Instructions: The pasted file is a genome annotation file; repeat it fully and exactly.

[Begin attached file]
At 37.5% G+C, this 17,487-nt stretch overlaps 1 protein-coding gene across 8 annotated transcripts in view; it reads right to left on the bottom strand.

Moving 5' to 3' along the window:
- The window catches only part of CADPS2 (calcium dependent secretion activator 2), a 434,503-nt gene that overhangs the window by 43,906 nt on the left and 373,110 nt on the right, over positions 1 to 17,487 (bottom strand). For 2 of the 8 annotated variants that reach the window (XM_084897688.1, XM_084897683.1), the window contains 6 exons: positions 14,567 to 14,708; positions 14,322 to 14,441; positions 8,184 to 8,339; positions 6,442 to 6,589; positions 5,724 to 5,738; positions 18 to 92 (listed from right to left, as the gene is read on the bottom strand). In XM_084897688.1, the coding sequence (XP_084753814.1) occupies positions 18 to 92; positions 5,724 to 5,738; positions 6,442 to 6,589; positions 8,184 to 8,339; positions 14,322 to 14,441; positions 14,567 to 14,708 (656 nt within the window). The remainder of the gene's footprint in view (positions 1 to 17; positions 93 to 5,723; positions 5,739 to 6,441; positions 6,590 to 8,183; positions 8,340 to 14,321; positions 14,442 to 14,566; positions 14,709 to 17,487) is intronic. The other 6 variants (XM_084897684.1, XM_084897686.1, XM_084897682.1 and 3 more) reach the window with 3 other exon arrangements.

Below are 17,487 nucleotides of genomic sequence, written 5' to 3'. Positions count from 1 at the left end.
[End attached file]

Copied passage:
At 37.5% G+C, this 17,487-nt stretch overlaps 1 protein-coding gene across 8 annotated transcripts in view; it reads right to left on the bottom strand.

Moving 5' to 3' along the window:
- The window catches only part of CADPS2 (calcium dependent secretion activator 2), a 434,503-nt gene that overhangs the window by 43,906 nt on the left and 373,110 nt on the right, over positions 1 to 17,487 (bottom strand). For 2 of the 8 annotated variants that reach the window (XM_084897688.1, XM_084897683.1), the window contains 6 exons: positions 14,567 to 14,708; positions 14,322 to 14,441; positions 8,184 to 8,339; positions 6,442 to 6,589; positions 5,724 to 5,738; positions 18 to 92 (listed from right to left, as the gene is read on the bottom strand). In XM_084897688.1, the coding sequence (XP_084753814.1) occupies positions 18 to 92; positions 5,724 to 5,738; positions 6,442 to 6,589; positions 8,184 to 8,339; positions 14,322 to 14,441; positions 14,567 to 14,708 (656 nt within the window). The remainder of the gene's footprint in view (positions 1 to 17; positions 93 to 5,723; positions 5,739 to 6,441; positions 6,590 to 8,183; positions 8,340 to 14,321; positions 14,442 to 14,566; positions 14,709 to 17,487) is intronic. The other 6 variants (XM_084897684.1, XM_084897686.1, XM_084897682.1 and 3 more) reach the window with 3 other exon arrangements.

Below are 17,487 nucleotides of genomic sequence, written 5' to 3'. Positions count from 1 at the left end.